Cooperating with our competitors – what are the rules, really

Collaborations with competitors have long been a sensitive topic. As Adam Smith remarked already several hundred years ago, competitors seldom meet without it ending in a conspiracy to raise prices. Of course, the full picture is much more complex. When competitors act together to innovate, to develop new products or to jointly purchase together in order to bring down costs, this may all bring substantial benefits for the consumer in the form of new products and lower prices. But Adam Smith was on to something, some discussions with competitors do indeed have the potential to harm the consumer. And competition law is there to safeguard competition and protect consumers, in part by prohibiting such discussions. Stora Enso works diligently to ensure that we only have discussions with our competitors that are beneficial for the consumer and compliant with competition law. In the following, you will learn about a few safeguards put in place to help you deal with our competitors.

Trade associations
The world of business simply couldn’t function if we did not meet our competitors in certain circumstances, such as at trade association meetings. While trade associations are in the vast majority of cases beneficial, they can also serve as a platform for anti-competitive collusion between competitors. The contact between competitors that participating entails may also lead to an accidental exchange of sensitive information. To tackle these concerns, Stora Enso has set specific guidelines for trade associations. For example, any employee attending a meeting must obtain an agenda, which should also be closely followed during the meeting. If competitively sensitive information is discussed in the meeting, the proper way to handle the situation is to object to the exchange and leave the meeting room. More information about Stora Enso’s guidelines on trade associations can be found here (section 3.2.1.5).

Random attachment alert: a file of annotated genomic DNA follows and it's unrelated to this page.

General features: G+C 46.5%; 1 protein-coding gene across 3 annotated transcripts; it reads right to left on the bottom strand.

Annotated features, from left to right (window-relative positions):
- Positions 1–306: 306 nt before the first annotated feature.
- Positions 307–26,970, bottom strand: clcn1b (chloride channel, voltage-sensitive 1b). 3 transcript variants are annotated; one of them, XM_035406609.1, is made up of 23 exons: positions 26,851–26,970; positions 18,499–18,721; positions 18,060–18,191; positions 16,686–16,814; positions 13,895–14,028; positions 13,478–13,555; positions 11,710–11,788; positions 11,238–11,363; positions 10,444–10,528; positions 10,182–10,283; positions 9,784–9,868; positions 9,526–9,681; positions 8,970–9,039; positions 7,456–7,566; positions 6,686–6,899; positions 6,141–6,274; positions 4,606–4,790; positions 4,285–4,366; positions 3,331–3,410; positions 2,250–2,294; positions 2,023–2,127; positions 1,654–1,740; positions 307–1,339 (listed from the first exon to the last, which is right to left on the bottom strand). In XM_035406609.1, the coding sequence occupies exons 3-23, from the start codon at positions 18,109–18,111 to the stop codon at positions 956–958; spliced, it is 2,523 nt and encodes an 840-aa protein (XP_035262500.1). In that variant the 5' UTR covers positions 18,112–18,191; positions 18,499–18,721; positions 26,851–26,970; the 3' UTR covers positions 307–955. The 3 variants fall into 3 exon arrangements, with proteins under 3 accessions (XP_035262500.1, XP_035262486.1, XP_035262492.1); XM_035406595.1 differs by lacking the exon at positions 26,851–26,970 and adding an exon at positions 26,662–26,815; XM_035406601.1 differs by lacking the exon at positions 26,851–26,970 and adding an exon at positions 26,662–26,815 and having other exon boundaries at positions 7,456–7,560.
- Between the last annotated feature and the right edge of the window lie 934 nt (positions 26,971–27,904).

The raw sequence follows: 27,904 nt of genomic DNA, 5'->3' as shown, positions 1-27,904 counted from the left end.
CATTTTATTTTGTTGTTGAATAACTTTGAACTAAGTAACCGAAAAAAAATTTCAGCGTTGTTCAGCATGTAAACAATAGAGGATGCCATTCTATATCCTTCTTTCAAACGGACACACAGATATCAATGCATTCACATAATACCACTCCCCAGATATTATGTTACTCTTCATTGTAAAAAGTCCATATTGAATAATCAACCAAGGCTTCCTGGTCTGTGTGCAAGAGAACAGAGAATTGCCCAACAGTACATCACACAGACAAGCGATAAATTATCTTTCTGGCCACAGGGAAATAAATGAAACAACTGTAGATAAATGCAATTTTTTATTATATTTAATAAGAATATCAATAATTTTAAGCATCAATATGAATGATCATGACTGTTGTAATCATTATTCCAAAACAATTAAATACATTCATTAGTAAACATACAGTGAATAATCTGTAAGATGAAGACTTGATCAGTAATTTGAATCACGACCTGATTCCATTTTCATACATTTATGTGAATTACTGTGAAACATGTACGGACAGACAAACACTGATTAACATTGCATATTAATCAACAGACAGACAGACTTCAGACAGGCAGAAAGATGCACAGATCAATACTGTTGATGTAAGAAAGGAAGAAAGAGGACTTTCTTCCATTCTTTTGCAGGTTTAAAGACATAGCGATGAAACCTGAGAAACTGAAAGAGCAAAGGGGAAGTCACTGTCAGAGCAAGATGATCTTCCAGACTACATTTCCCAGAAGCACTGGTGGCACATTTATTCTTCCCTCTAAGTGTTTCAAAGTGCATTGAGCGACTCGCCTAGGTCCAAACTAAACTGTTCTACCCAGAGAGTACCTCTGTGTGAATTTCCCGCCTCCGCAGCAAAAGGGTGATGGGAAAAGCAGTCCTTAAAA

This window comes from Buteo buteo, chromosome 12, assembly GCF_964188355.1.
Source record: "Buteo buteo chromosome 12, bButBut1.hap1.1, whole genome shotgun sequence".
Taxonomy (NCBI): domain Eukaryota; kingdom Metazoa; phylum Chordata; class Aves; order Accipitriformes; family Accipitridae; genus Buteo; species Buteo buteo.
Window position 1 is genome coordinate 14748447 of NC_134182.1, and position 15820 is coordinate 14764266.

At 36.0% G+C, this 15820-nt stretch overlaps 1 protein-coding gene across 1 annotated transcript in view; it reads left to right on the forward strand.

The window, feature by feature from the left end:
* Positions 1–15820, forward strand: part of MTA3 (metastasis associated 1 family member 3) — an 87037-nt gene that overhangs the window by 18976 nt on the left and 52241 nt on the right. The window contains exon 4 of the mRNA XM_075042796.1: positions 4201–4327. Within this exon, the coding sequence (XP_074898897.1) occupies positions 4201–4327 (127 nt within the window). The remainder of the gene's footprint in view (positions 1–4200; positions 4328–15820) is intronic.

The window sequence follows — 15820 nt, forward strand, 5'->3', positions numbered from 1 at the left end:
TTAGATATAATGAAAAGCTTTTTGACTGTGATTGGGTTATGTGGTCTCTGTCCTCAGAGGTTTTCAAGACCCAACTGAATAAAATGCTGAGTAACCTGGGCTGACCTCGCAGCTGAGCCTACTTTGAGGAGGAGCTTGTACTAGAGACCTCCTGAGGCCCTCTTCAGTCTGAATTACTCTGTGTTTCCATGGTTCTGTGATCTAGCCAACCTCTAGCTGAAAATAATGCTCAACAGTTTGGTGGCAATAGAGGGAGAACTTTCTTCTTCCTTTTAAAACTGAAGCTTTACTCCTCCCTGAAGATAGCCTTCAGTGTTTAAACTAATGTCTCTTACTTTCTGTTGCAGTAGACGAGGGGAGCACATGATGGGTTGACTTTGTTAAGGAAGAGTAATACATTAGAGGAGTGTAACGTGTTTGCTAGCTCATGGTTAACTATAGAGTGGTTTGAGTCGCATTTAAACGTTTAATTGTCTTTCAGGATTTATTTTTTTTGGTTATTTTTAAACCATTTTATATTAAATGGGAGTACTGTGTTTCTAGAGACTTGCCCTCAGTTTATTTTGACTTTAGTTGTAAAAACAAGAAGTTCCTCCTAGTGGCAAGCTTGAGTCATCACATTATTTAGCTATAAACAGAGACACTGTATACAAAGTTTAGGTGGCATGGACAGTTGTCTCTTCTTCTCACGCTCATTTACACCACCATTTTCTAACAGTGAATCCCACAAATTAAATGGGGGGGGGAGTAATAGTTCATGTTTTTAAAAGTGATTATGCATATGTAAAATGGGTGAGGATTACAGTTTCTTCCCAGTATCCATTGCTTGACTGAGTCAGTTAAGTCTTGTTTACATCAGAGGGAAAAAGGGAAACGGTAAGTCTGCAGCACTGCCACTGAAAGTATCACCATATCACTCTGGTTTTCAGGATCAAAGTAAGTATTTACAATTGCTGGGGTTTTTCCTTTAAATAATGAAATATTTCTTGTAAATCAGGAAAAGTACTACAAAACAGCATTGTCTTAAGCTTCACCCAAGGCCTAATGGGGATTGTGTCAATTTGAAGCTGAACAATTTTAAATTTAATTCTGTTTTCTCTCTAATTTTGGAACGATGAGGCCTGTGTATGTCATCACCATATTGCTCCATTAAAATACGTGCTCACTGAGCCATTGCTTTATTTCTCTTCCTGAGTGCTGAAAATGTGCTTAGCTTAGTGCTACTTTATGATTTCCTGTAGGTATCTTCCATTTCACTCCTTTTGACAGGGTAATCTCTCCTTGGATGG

The Sector Conference and Seminar Rule
Sector conferences and seminars serve an important role in business and help to develop the industry in which Stora Enso is active. However, such conferences and seminars may entail competitor contacts and therefore present potential competition risks. Hence, all participation to conferences and seminars where competitors will be present and discussions on market development or outlook etc. will take place must obtain pre-approval from Ethics and Compliance. More information on the Sector Conference and Seminar Rule is available here.

Receiving or sending sensitive information by mistake
Sometimes information might come from our competitors quite suddenly and
unexpectedly. Information sharing between competitors may breach competition law, even if the information is sent by a competitor or a third-party, such as a customer, by mistake. When you receive competitively sensitive information by mistake, you must delete the information immediately without forwarding it and contact Ethics and Compliance. Do not share the information with your colleagues. Similarly, when you by mistake send competitively sensitive information to an outside party that should not have that information, contact Ethics and Compliance immediately. While unfortunate, mistakes do happen, and if properly handled the risks can be mitigated. Learn more about sharing information with competitors here (section 3.2.1.2). 

Public announcements
Stora Enso must comply with certain regulatory and stock exchange requirements in respect of public statements. But public statements in respect of the markets for our products could be perceived as market signaling between competitors and could raise serious competition law issues. For example, statements about future downtime or future pricing policies may allow competitors to align their capacity or pricing with ours. In some cases, there are good reasons for such statements, but in some cases there are not. Ethics and Compliance is here to assist you in these cases. Public communications on competitively sensitive information should be discussed with Ethics and Compliance in advance. Further information can be found here (3.2.1.3).

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